"Gingham" comes from the Malayan word genggang, or "striped." The way we identify gingham, as being a contrasting-check shirt, was not the way in which the fabric was originally known. True gingham is distinguished primarily for being a "dyed in the yarn" fabric, meaning the yarn is dyed before it is woven.
Gingham is a type of checkered plaid. the pattern may vary from color, but the checkers are all square. buffalo plaid is the casual name for a larger, square checkered plaid of two thread colors, one of which is black. Plaid/tartan is a woven fabric where the dyed threads are different colors and used to make stripes.
Gingham is a medium-weight balanced plain-woven fabric made from dyed cotton or cotton-blend yarn. It is made of carded, medium or fine yarns, where the colouring is on the warp yarns and always along the grain (weft).
The truth is that gingham does not mean check or checked, it actually means striped. But, when you’re dealing with a fabric that’s over five hundred years old... naturally some things do get lost in translation. "Gingham" comes from the Malayan word genggang, or "striped." The way we identify gingham, as being a contrasting-check shirt, was not the way in which the fabric was originally known. True gingham is distinguished primarily for being a "dyed in the yarn" fabric, meaning the yarn is dyed before it is woven. Secondly, gingham is marked by having the colored yarns (the warp) going against the uncolored yarns (the weft), to create a lightweight texture on both faces, meaning it’s essentially reversible. The name originated in the southeast Asian countries where gingham is said to have been born.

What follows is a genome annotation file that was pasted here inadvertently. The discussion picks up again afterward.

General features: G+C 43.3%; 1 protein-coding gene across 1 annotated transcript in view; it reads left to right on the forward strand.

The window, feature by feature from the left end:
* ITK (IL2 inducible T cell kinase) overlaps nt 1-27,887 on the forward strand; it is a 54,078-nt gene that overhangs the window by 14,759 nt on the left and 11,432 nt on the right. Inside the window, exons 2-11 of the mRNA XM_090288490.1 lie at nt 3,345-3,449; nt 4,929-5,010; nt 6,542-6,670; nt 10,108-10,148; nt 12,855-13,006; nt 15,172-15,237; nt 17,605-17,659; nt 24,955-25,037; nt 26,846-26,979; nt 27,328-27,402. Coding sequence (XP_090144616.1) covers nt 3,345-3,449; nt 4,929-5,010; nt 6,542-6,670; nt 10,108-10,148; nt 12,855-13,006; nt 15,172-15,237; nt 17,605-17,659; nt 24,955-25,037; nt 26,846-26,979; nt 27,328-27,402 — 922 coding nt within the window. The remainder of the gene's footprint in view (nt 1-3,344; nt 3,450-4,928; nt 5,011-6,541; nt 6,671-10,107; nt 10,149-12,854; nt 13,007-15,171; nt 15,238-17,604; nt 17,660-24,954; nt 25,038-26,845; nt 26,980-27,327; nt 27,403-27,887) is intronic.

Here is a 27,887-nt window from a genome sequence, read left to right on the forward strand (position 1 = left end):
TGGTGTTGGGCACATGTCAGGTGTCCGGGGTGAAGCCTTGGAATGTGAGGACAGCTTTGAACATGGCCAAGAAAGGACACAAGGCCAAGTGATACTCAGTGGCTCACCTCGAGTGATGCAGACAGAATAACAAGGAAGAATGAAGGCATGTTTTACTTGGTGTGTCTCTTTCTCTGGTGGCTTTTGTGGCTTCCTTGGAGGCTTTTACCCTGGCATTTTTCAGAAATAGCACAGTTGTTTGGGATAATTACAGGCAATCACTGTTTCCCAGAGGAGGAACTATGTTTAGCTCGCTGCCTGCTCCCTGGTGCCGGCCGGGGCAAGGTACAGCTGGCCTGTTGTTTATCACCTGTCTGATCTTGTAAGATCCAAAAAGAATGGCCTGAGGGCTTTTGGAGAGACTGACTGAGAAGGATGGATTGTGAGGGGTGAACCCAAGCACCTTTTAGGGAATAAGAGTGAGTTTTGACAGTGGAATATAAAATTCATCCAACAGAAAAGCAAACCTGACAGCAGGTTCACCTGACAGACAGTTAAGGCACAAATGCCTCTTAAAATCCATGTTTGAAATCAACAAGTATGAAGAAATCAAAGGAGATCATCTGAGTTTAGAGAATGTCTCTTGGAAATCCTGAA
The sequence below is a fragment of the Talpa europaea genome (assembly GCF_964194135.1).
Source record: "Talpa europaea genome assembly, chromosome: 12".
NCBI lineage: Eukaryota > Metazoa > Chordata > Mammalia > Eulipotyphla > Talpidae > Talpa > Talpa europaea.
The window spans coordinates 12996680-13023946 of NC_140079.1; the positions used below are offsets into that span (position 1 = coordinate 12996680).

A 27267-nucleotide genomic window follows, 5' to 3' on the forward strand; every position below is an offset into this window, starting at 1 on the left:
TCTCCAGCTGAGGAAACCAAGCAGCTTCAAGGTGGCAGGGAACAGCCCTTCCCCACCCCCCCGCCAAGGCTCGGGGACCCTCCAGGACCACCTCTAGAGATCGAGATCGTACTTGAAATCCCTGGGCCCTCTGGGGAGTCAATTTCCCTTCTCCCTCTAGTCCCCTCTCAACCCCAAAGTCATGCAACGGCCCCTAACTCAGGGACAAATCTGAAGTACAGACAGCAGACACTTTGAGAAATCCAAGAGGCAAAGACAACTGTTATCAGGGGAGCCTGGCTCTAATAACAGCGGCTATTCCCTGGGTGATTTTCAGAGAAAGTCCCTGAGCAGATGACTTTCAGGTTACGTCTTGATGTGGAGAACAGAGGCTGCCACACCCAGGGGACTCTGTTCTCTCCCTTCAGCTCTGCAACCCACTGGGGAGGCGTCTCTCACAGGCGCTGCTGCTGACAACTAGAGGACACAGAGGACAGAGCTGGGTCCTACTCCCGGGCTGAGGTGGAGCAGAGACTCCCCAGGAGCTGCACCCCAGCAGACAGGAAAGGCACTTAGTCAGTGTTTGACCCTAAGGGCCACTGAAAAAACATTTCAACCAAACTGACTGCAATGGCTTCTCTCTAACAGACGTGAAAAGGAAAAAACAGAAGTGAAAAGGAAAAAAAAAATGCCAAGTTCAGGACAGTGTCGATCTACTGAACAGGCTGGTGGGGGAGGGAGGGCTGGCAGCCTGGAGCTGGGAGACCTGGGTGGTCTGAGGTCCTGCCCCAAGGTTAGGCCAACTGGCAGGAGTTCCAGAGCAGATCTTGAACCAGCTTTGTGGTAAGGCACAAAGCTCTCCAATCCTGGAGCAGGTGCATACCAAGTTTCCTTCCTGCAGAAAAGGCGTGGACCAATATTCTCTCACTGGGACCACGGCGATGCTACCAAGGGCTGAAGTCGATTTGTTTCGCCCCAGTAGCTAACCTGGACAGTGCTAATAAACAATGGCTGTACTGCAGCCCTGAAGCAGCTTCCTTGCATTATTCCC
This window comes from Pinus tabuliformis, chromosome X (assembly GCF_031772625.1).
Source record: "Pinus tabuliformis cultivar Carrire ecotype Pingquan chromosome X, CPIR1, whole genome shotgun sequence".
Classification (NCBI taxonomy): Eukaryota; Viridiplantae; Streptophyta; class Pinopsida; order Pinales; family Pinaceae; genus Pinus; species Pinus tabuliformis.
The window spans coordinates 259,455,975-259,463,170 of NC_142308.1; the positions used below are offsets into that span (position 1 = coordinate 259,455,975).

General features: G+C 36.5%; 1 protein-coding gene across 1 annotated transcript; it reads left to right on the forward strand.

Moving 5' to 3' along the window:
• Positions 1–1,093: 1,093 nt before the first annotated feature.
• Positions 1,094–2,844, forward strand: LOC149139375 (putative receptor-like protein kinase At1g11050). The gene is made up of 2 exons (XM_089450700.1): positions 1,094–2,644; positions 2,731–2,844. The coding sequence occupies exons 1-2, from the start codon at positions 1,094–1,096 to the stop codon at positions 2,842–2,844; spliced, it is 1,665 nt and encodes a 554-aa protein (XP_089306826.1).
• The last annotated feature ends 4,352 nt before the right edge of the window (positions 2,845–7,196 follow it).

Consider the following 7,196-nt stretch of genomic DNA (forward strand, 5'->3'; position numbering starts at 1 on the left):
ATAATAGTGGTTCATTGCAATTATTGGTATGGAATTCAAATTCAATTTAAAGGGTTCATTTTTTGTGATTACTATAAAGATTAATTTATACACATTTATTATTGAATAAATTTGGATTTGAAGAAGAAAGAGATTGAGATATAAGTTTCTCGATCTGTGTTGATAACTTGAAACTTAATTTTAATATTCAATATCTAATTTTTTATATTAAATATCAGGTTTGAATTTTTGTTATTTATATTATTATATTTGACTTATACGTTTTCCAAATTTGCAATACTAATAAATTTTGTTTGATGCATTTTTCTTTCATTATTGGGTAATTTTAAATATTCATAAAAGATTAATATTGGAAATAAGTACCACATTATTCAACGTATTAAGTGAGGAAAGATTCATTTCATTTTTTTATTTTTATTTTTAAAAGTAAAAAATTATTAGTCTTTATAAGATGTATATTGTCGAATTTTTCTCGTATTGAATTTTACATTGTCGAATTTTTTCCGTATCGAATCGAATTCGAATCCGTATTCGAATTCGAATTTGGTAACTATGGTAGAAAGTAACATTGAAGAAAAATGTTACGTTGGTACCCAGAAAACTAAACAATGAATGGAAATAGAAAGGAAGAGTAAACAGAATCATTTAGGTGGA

The fabric balance between colored, and neutral yarns was seen as being perfect for striped shirts. As the fabric made its journey into the Western world, it retained its name, but lost its once signifying stripes.
In the eighteenth century, factories in Manchester, England, and the southern United States were in the midst of a brutal financial slump when they latched onto gingham production as a way to revive their struggling economies. Manufacturers (influenced by tartans and plaids), took the raw fabric and decided to forgo the stripes in favor of the UK’s ever popular checked pattern. The fabric and its trademark checks became increasingly more prevalent until it was one of the most common and recognizable fabrics in the world, seen on Southern literary types, and London bankers alike.
Gingham forges on as an integral part of the spring, and summer style landscape; be it as a dress shirt, a pocket square, a table cloth... even that apron you toss on when you’re barbecuing. The colored checks add a bold touch to a look that can take you damn near anywhere, but as your parents told you: don’t forget where you (or your shirt fabric) came from.
1939: Judy Garland in a bleu-white gingham skirt
1948: Jules Ouaki start the brand Tati, logo in gingham pink
1959: Brigitte Bardot married Jacques Charrier on 18 june 1959. She wears a pink gingham skirt with Peter Pan collar
2014: Rihanna in a total look gingham pink and white outfit from designer Altuzarra.
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